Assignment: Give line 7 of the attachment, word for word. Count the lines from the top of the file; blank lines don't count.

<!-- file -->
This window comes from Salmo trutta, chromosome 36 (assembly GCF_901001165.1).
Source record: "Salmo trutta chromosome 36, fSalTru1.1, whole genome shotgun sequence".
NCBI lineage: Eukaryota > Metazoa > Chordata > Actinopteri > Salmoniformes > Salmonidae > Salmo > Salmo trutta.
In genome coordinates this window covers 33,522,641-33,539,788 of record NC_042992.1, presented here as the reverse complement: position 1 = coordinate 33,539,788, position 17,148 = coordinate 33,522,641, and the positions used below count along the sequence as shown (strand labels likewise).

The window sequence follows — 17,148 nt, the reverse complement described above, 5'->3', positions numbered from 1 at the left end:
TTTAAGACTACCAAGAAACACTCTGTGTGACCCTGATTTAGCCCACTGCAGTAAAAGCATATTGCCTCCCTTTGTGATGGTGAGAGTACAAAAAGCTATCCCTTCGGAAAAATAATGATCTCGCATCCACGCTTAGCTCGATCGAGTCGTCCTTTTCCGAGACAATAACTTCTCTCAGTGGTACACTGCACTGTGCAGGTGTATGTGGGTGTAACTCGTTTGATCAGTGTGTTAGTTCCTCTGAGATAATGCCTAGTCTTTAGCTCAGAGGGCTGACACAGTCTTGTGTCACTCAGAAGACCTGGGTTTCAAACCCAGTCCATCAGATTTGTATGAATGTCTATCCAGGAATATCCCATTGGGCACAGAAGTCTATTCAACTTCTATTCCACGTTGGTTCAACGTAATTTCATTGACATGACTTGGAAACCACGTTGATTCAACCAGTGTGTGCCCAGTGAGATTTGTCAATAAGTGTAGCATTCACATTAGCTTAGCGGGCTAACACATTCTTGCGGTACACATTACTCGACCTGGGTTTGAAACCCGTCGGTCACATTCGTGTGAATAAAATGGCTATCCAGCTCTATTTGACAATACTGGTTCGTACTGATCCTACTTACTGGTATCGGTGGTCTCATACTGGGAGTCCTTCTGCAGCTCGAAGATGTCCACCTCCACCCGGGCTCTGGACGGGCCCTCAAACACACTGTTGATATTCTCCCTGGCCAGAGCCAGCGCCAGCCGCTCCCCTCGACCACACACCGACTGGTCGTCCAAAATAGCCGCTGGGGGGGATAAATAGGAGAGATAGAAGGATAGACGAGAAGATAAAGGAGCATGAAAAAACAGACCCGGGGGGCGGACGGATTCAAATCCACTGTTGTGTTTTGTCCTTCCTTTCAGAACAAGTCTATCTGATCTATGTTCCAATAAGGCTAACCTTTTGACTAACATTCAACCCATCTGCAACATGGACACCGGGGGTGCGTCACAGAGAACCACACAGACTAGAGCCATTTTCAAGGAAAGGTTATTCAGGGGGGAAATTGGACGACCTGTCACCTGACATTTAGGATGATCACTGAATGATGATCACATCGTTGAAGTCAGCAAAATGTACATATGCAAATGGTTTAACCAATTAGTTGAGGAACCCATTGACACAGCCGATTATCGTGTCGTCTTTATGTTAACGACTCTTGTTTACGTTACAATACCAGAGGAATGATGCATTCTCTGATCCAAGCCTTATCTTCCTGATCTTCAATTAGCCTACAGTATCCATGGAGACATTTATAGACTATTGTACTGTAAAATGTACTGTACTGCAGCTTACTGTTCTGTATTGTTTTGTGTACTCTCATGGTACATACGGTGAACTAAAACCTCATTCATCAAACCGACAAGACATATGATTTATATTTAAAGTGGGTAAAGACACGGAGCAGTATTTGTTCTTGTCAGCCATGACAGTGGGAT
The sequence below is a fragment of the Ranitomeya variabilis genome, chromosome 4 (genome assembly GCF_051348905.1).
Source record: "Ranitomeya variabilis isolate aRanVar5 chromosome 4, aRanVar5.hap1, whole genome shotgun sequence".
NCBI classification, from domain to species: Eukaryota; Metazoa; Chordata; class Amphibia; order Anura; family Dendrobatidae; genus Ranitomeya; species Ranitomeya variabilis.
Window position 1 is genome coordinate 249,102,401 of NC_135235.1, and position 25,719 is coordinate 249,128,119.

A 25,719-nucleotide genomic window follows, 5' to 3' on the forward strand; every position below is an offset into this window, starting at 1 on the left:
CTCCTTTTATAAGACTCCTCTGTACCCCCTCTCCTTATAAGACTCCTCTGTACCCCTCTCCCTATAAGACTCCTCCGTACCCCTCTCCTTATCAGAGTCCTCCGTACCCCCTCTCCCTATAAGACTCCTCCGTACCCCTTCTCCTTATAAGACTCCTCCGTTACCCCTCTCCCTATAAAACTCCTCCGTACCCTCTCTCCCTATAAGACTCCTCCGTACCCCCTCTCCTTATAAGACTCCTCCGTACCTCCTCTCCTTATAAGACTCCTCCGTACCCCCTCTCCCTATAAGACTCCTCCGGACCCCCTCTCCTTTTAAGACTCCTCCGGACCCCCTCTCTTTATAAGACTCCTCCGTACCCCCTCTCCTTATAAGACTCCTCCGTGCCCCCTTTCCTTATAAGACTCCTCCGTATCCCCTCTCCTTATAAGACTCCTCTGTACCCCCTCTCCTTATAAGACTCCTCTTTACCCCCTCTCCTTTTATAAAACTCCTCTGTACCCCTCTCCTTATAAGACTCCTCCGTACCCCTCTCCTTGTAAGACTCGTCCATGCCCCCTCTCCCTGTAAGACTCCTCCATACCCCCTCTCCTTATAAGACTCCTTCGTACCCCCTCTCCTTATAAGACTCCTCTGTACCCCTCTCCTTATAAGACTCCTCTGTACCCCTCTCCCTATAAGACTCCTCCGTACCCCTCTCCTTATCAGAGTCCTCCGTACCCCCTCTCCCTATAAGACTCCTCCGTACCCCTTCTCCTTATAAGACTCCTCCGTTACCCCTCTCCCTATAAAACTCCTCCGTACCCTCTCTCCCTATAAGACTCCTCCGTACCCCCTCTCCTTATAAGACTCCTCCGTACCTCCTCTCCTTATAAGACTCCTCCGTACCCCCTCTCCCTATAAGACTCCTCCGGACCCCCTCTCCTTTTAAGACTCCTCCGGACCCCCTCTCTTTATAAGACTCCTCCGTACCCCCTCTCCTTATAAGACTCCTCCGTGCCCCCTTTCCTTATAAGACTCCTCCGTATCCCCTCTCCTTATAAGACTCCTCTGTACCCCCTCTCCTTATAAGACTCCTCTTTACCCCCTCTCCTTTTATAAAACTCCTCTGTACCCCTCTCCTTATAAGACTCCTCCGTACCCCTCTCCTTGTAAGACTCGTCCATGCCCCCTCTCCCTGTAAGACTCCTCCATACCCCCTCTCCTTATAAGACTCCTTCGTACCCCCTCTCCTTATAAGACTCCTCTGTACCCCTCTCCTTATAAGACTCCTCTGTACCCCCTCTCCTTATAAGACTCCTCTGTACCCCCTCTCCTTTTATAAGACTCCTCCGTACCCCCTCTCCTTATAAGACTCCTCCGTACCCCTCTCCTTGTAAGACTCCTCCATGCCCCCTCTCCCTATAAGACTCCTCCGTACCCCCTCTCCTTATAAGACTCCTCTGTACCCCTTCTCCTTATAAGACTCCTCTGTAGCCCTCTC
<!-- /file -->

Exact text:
The sequence below is a fragment of the Ranitomeya variabilis genome, chromosome 4 (genome assembly GCF_051348905.1).